In the central valley region of Italy known as Tuscany there is a medieval town called Siena set within a landscape of the burnt sienna of a Renaissance artist’s paint brush. The colors of Sienese landscape are as rich and deep as the traditions and history of its people. Mario Batali once said that “nothing can prepare you for the breathtaking beauty of the main piazza in Siena – nothing” and I definitely agree with him. However it can also be said that nothing can prepare you for the number of tourists that are milling around the main piazza (Il Campo) of Siena. Overlook it! Siena has become a brightly shinning blip on the tourist radar and like many of Italy’s more popular towns and cities can be a little overwhelming at first glance. Don’t let this keep you from discovering the medieval charm and delicious cuisine of Siena.
In Siena you can discover the Piazza del Campo (Il Campo), one of the most unique places in the world, where a square turns into a big concave shell. The paving is made of red bricks arranged in fishbone style, divided into a sunburst pattern by nine strips of travertine (in memory of the Government of the Nine, who ruled over the city from 1292 to 1355). And to remind the citizens of Siena about the benefits of a good government and the risks associated with one that is bad, there is a fresco (dal 1339) by Ambrogio Lorenzetti painted in the Sala dei Nove (Salon of Nine or Council Room) in the Palazzo Publico (Town Hall), an allegory, on the effects of Good and Bad Government. Scenes from the city of good government depict the virtues of Peace, Fortitude, Prudence, Magnanimity, Temperance , Charity, Faith, Hope, Justice, Security and a landscape of plenty including a series of dancing citizens and activities relating to farming and animal husbandry. There is a Cinta Senese pig being lead into town, a symbol of the goodness of the land. In the contra fresco, the virtues have been replaced with Fear, Cruelty, Treason, Fraud, Fury,Tyrany, Pride, Vainglory, Avarice, Division and War. The village is deserted and uncultivated, houses are on fire and the pig is missing.
The plentiful abundance of Siena includes some of my favorite regional Italian food and wine. You must try the pappardelle col sugo di lepre (hare), ribollita (hearty vegetable and bread soup), pici (thick, chewy spaghetti), crostini di fegato (toast with chicken liver spread) Chianti Colli Senesi, Brunello di Montalcino and Vin Santo wines and Sienese sweets like panforte (a chewy fruitcake like confection) and ricciarelli (an almond paste cookie). Of course don’t forget to try the pork.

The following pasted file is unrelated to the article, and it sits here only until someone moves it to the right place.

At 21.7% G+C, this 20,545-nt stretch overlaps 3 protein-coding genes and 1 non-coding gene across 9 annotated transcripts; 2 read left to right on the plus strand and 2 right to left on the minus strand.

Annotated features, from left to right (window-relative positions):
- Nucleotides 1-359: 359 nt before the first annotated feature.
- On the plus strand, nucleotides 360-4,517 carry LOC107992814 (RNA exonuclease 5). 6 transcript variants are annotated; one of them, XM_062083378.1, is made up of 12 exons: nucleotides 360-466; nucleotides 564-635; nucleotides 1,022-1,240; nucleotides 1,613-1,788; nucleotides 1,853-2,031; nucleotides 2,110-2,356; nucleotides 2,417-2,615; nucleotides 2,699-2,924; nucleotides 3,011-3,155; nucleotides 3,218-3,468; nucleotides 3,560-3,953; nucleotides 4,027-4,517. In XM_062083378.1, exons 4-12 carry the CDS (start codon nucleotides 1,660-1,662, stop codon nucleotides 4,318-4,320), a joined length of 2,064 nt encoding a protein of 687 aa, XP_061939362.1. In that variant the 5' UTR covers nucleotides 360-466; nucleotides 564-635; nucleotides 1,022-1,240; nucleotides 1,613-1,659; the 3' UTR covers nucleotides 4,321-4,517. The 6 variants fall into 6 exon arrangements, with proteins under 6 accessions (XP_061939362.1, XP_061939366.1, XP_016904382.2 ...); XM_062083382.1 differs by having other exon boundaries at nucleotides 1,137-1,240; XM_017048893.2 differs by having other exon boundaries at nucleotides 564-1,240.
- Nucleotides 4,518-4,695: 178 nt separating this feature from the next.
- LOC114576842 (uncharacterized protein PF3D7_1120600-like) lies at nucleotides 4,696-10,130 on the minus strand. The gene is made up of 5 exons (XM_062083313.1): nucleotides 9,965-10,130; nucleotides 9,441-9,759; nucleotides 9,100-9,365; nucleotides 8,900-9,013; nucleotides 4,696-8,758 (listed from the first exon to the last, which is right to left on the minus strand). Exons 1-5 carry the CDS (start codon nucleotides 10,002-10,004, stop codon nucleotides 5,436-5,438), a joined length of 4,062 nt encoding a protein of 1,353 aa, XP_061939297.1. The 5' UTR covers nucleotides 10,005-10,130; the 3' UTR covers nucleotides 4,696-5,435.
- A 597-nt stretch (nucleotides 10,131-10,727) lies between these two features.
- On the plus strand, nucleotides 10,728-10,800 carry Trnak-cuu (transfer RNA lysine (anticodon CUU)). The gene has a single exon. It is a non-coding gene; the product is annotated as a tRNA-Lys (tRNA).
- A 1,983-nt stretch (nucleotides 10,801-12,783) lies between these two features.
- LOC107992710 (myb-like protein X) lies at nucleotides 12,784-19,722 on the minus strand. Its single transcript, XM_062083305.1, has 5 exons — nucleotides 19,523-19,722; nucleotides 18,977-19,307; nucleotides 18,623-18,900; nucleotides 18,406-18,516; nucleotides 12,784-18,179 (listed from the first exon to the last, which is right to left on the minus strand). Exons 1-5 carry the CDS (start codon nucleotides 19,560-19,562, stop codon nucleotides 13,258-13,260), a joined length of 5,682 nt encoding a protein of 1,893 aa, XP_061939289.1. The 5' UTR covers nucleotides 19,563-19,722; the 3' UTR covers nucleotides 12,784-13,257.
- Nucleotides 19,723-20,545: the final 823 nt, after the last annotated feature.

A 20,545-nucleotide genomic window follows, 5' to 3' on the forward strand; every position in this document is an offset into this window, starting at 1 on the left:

The Italian pig is revered. One of Italy’s most famous salumi comes in the form of cured hams known as prosciutto crudo. The celebrated hams of San Daniele, Parma and Toscana are so valued for their flavor, aroma and methods of preparation that they are given DOP aka PDO (Protected Designation of Origin) certification, the Italian government’s seal of approval that they are a product of a food tradition that can occur nowhere else. DOP certification sets out strict rules regarding the genetic make-up and breeding of pigs that will be wearing the ducal crown (the trademark of Prosciutto di Parma) or those whose hams are elegantly shaped like a Stradivarian violin (Prosciutto di San Daniele).
Porchetta, a suckling pig rolled up and spit roasted (girarosto) over a wood fire with salt, pepper, garlic and wild fennel has a gastronomic reputation that goes back to the time of the ancient Etruscans. Just about every sagra or street fair in Italy will have a porchetta on the spit with a line of Italians strung out waiting for packets of sliced pork (maiale) to eat on the spot or take home.
Signor Pig is treated very well in Italy. He was always respected as a symbol of plenty. The Cinta Senese or Sienese Belt Pig (named for a white belt around their chest) is pictured in a famous fresco by Ambrogio Lorenzentti (1338) in Siena’s Palazzo Comunale (town hall) titled L’Allegoria del Buon Governo (the good/wise government). In the contra fresco il cattivo governo (the bad government), the pigs are missing and in the quarries of Michelangelo the cured lard of Colonnata (Lardo di Colonnata), with the intoxicating flavor of aromatic spices and herbs is an artisanal delicacy thinly sliced and served over warm Tuscan bread that can be described as nothing less than inscensual.
So when you’re seeing a savoring Italy make sure to arrange an introduction to Signore Pig at the local trattorie. He’s dressed in many ways (sausage, salami, prosciutto, arista di maiale) and although he may be called Stinco in Bolzano he is most congenial and not to be missed.
*You can make any piece of meat in the porchetta style along as you have roasted it in a wood fire oven and stuffed or even marinated or cooked with fennel (preferably wild)